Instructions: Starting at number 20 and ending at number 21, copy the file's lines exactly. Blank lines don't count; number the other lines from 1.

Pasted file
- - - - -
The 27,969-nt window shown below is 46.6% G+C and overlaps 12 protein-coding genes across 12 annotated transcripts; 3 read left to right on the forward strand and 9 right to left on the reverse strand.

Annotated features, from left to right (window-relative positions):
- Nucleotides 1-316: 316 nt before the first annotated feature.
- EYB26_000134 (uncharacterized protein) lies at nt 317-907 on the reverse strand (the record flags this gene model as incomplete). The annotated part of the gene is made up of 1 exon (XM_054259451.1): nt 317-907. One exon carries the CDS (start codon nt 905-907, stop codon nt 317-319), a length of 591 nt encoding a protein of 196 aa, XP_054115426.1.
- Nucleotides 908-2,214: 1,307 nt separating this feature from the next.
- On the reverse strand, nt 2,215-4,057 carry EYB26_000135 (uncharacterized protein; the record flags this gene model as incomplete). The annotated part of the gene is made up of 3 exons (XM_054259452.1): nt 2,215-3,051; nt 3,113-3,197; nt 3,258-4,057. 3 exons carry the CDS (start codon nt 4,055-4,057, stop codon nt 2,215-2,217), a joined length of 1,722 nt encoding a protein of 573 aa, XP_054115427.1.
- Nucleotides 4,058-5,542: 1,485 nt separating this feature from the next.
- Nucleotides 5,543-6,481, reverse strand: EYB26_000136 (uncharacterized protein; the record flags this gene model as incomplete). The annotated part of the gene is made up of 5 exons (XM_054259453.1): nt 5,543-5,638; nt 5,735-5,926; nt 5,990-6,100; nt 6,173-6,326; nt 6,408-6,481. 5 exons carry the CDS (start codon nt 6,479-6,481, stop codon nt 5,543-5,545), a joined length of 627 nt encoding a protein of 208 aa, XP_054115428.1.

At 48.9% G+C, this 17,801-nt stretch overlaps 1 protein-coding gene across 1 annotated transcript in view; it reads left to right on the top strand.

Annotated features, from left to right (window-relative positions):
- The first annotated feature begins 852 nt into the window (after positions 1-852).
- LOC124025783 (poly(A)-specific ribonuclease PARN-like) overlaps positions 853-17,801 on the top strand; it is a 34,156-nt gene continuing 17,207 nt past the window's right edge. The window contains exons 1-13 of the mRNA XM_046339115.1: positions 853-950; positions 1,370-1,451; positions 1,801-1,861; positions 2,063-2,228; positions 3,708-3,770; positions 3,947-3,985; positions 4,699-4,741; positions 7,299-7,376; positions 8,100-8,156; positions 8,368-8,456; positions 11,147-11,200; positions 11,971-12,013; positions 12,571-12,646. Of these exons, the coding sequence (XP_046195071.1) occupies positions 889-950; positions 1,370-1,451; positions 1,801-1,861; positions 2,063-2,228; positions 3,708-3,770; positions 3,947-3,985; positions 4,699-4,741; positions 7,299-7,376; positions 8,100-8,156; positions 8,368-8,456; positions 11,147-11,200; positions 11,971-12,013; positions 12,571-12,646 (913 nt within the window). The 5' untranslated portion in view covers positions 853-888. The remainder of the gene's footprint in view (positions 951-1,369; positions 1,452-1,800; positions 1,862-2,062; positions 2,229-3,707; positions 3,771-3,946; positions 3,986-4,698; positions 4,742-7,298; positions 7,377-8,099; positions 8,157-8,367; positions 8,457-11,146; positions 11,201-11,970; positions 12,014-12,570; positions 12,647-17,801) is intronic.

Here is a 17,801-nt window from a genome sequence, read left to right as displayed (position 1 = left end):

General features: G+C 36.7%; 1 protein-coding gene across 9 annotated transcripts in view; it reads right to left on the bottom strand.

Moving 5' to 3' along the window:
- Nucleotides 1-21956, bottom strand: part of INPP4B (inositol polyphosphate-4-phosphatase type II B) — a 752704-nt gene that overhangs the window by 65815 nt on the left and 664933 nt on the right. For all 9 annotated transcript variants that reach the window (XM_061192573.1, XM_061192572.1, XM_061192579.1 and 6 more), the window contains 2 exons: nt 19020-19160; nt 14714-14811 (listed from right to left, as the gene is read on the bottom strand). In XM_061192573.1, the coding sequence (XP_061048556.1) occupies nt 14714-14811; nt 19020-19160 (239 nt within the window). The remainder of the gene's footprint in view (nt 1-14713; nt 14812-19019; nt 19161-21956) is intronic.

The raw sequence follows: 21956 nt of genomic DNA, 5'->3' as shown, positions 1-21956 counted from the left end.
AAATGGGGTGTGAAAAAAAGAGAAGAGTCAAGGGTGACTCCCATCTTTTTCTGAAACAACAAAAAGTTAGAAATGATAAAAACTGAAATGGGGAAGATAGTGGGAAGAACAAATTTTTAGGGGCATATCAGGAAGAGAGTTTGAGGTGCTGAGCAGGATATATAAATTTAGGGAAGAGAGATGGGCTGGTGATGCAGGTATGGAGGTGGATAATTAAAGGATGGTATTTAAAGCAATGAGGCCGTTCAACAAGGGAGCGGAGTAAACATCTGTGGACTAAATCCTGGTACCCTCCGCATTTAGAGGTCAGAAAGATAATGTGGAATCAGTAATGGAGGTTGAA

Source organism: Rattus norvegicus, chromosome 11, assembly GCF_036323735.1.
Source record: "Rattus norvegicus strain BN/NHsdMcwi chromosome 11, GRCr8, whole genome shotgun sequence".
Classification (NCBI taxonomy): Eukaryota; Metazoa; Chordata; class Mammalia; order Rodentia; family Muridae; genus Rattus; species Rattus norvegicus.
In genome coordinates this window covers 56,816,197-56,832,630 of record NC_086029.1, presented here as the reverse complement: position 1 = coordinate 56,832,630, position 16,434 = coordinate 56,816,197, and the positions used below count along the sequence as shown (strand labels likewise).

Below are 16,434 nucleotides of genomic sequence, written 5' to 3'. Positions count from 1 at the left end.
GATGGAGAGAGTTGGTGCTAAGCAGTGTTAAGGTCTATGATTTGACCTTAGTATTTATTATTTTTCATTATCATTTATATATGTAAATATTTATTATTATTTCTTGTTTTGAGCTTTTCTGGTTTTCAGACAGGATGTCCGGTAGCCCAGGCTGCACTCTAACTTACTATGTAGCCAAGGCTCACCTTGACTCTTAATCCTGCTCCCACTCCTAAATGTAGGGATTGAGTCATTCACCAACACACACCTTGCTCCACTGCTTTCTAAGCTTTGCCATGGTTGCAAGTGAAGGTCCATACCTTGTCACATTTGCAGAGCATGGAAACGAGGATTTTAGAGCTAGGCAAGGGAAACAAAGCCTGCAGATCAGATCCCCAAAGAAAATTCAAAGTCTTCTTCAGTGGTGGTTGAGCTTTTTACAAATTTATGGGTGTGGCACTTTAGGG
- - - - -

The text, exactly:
Source record: "Rattus norvegicus strain BN/NHsdMcwi chromosome 11, GRCr8, whole genome shotgun sequence".
Classification (NCBI taxonomy): Eukaryota; Metazoa; Chordata; class Mammalia; order Rodentia; family Muridae; genus Rattus; species Rattus norvegicus.